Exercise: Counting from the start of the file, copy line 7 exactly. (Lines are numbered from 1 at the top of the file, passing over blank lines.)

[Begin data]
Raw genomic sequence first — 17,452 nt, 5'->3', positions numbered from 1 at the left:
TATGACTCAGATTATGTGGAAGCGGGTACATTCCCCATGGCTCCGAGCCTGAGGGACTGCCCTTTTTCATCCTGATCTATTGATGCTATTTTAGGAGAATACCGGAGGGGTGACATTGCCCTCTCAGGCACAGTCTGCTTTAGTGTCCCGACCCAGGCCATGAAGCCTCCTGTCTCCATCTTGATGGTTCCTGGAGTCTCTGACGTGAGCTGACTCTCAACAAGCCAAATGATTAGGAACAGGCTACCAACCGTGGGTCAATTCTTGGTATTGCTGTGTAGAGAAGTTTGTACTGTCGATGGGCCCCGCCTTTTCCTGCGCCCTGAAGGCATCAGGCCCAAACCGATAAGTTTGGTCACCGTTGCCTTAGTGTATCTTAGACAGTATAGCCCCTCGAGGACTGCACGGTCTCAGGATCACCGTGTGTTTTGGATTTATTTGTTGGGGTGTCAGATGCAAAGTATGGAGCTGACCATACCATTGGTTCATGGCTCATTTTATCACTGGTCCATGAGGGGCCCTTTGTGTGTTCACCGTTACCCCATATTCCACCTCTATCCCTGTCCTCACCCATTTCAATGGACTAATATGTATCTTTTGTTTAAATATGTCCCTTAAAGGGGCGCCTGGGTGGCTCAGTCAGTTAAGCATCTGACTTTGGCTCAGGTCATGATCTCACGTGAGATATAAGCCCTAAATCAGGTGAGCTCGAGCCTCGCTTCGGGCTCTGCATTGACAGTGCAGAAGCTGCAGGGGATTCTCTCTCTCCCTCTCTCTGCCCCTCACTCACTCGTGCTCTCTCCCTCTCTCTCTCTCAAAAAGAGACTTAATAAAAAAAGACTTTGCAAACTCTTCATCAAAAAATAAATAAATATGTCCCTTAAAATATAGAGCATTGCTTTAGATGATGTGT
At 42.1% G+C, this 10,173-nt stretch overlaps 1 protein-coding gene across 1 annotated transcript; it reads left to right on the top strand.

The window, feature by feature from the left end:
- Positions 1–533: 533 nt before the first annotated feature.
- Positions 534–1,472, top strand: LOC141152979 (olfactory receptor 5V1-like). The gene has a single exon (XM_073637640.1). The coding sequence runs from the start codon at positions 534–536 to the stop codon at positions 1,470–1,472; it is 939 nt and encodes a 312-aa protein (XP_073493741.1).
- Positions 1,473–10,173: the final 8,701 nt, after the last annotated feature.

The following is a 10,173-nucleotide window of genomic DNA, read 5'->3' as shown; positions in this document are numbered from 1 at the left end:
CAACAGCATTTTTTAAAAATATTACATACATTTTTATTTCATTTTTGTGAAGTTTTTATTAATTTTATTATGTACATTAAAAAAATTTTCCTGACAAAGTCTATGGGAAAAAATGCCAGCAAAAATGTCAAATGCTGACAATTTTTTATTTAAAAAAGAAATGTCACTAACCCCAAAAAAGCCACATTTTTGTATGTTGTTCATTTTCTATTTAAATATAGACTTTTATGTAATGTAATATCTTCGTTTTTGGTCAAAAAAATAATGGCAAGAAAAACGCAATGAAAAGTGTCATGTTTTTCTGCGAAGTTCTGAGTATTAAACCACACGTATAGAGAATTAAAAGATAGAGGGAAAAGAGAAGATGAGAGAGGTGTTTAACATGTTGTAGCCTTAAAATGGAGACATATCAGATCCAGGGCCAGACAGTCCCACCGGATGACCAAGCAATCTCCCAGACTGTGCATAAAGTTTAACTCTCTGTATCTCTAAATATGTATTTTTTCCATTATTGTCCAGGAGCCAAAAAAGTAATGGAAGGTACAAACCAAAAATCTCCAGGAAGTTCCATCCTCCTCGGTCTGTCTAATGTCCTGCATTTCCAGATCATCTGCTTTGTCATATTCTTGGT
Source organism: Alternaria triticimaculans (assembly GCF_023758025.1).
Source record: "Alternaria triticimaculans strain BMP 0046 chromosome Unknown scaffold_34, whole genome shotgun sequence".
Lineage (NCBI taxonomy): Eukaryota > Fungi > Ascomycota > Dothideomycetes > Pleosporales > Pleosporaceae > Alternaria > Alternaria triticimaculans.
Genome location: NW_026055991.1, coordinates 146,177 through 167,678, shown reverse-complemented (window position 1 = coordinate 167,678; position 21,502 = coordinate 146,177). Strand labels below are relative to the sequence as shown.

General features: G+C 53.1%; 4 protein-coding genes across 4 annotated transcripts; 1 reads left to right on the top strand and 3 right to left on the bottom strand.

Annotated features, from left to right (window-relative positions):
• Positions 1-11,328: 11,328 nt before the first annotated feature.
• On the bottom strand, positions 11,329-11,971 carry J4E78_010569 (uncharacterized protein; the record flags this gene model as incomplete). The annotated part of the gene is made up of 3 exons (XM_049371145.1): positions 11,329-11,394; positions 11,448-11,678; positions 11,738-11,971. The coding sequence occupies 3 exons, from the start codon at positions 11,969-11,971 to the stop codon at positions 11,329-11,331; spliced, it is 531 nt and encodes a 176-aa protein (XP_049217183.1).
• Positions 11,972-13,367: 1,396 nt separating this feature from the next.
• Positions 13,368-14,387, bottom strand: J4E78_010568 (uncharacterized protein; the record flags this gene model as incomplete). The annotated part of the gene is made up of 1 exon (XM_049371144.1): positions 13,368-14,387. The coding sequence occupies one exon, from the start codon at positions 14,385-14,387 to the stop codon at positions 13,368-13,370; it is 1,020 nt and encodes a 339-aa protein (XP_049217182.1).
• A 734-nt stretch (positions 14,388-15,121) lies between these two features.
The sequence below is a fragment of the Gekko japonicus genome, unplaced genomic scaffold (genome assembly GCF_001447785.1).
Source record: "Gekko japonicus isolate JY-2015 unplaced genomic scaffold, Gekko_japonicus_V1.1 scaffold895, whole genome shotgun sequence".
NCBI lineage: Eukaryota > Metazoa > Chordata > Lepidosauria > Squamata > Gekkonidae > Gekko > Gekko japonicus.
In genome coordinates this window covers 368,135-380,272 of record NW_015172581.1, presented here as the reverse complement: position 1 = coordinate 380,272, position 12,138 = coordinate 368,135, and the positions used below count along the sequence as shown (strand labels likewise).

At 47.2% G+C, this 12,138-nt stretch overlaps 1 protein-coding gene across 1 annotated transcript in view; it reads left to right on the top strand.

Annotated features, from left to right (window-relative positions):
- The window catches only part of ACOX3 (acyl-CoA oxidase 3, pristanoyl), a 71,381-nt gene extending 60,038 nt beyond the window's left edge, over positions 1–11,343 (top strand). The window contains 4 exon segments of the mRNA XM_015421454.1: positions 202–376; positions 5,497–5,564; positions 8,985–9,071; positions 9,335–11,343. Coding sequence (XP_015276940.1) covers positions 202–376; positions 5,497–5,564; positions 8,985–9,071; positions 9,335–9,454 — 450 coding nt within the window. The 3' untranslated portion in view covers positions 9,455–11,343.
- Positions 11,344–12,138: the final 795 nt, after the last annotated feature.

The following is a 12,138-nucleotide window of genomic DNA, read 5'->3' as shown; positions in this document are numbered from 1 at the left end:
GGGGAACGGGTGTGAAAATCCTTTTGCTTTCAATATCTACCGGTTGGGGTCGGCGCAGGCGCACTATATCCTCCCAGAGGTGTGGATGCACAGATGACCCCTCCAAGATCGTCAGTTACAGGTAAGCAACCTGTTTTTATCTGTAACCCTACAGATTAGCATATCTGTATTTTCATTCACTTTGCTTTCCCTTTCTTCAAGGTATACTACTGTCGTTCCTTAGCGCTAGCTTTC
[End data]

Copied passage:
- Positions 1,473–10,173: the final 8,701 nt, after the last annotated feature.